After over 40 years, the United Kingdom has voted to leave the European Union. The success of the Leave campaign has triggered shockwaves around the world and sent sterling plunging. That has enormous implications for the country’s international trade, making exports cheaper but imports much more expensive. So what will be the effect on British Shipping?

Arctic Securities analyst Erik Stavseth said, “The car carrier and container segments may feel more of a pinch, particularly the car carrier industry, with the UK being both an important end-user and producer of cars”. Shipping sectors such as dry bulk, tankers and gas carriers may not be affected all that much, despite the risk of slower growth in commodities. Meanwhile, ship financing may get more difficult, with UK banking shares down by about a fifth on the day the referendum results were announced, resulting in more lending from the east”, Mr Stavseth said.

Shipping giant MSC who employ around 600 people in the United Kingdom stated some good news, “As the UK’s largest container carrier by import and export teu volumes, and with the widest port range, we see our presence in the country as enormously important in enabling us to manage such a significant share of containerised trade. MSC is committed to the UK market and is confident that global trade will remain an essential part of the British economy.”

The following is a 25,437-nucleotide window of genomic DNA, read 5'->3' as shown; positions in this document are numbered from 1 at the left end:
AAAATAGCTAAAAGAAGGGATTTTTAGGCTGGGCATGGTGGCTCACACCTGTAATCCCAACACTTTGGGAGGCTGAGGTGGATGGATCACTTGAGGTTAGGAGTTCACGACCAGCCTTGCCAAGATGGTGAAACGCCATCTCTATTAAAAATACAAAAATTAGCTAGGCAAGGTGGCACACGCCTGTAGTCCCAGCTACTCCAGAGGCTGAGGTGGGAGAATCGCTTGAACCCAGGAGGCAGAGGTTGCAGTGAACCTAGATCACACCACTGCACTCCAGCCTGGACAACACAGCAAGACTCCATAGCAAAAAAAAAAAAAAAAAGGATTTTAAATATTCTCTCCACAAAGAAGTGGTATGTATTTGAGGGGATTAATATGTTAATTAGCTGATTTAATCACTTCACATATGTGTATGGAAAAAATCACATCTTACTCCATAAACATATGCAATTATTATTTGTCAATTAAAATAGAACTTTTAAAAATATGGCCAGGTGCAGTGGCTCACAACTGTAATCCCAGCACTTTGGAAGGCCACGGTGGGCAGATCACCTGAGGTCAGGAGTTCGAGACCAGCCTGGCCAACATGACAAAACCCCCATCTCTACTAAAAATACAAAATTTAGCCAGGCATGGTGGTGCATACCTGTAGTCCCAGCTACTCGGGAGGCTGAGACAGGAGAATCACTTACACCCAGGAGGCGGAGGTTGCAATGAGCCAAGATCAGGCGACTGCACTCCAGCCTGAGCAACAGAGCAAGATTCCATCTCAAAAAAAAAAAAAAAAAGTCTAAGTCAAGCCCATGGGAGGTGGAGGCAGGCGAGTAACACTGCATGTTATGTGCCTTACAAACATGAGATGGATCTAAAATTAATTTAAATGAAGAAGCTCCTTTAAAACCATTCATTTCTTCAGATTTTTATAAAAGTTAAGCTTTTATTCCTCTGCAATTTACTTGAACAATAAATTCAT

Maersk were not so positive saying, “We consider it a loss that the UK has decided to leave the EU as it reduces the size of the internal market and over time potentially makes trading more complicated. This is likely to be a disadvantage to EU and UK growth opportunities and ambitions.”

Lloyds have warned the London market’s access to the EU would “not be as good” as the access enjoyed at present, but senior executives within the London market have been keen to stress the sector’s ability to weather the Brexit storm.

One positive outcome is that the United Kingdom will not have to abide by the European Union’s sanctions against certain countries, notably, Russia, which could open up some new trade.


Whatever happens, I am confident that the United Kingdom will emerge stronger in the long run, and what a relief to have some of the idiotic European Union rules that stifle businesses removed once and for all. Rule Britannia!


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